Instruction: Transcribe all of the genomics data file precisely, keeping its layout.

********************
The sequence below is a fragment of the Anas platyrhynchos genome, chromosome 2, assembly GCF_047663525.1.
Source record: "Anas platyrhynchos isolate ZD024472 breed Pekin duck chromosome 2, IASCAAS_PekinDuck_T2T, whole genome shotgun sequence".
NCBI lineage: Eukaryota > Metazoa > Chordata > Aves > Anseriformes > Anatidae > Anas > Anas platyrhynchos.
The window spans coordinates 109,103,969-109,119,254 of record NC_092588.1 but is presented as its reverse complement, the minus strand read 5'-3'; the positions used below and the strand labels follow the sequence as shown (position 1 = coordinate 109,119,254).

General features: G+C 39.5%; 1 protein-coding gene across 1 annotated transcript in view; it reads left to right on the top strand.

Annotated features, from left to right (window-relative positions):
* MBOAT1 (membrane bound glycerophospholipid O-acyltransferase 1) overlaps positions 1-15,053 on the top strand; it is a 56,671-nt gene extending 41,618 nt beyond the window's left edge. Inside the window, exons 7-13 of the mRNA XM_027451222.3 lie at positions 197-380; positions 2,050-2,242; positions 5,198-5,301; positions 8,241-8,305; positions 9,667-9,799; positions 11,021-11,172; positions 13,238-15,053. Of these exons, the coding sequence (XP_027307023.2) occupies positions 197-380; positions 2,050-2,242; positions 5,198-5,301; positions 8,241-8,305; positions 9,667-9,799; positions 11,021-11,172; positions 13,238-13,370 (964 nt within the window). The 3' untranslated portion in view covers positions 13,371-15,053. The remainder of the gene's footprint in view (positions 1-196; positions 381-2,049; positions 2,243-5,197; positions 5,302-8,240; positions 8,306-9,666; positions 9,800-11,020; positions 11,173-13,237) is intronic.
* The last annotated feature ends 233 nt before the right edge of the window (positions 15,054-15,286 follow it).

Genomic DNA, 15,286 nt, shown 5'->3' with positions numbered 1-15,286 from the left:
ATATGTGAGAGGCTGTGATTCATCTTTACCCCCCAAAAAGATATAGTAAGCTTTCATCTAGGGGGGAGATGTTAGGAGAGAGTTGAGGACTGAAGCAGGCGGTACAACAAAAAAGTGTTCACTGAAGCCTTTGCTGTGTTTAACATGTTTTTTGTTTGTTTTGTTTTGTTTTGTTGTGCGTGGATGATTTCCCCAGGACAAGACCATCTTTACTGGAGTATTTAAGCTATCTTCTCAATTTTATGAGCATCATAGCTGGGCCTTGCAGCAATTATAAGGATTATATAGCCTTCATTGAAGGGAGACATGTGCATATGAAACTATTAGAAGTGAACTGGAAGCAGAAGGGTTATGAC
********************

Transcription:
The sequence below is a fragment of the Anas platyrhynchos genome, chromosome 2, assembly GCF_047663525.1.
Source record: "Anas platyrhynchos isolate ZD024472 breed Pekin duck chromosome 2, IASCAAS_PekinDuck_T2T, whole genome shotgun sequence".
NCBI lineage: Eukaryota > Metazoa > Chordata > Aves > Anseriformes > Anatidae > Anas > Anas platyrhynchos.
The window spans coordinates 109,103,969-109,119,254 of record NC_092588.1 but is presented as its reverse complement, the minus strand read 5'-3'; the positions used below and the strand labels follow the sequence as shown (position 1 = coordinate 109,119,254).

General features: G+C 39.5%; 1 protein-coding gene across 1 annotated transcript in view; it reads left to right on the top strand.

Annotated features, from left to right (window-relative positions):
* MBOAT1 (membrane bound glycerophospholipid O-acyltransferase 1) overlaps positions 1-15,053 on the top strand; it is a 56,671-nt gene extending 41,618 nt beyond the window's left edge. Inside the window, exons 7-13 of the mRNA XM_027451222.3 lie at positions 197-380; positions 2,050-2,242; positions 5,198-5,301; positions 8,241-8,305; positions 9,667-9,799; positions 11,021-11,172; positions 13,238-15,053. Of these exons, the coding sequence (XP_027307023.2) occupies positions 197-380; positions 2,050-2,242; positions 5,198-5,301; positions 8,241-8,305; positions 9,667-9,799; positions 11,021-11,172; positions 13,238-13,370 (964 nt within the window). The 3' untranslated portion in view covers positions 13,371-15,053. The remainder of the gene's footprint in view (positions 1-196; positions 381-2,049; positions 2,243-5,197; positions 5,302-8,240; positions 8,306-9,666; positions 9,800-11,020; positions 11,173-13,237) is intronic.
* The last annotated feature ends 233 nt before the right edge of the window (positions 15,054-15,286 follow it).

Genomic DNA, 15,286 nt, shown 5'->3' with positions numbered 1-15,286 from the left:
ATATGTGAGAGGCTGTGATTCATCTTTACCCCCCAAAAAGATATAGTAAGCTTTCATCTAGGGGGGAGATGTTAGGAGAGAGTTGAGGACTGAAGCAGGCGGTACAACAAAAAAGTGTTCACTGAAGCCTTTGCTGTGTTTAACATGTTTTTTGTTTGTTTTGTTTTGTTTTGTTGTGCGTGGATGATTTCCCCAGGACAAGACCATCTTTACTGGAGTATTTAAGCTATCTTCTCAATTTTATGAGCATCATAGCTGGGCCTTGCAGCAATTATAAGGATTATATAGCCTTCATTGAAGGGAGACATGTGCATATGAAACTATTAGAAGTGAACTGGAAGCAGAAGGGTTATGAC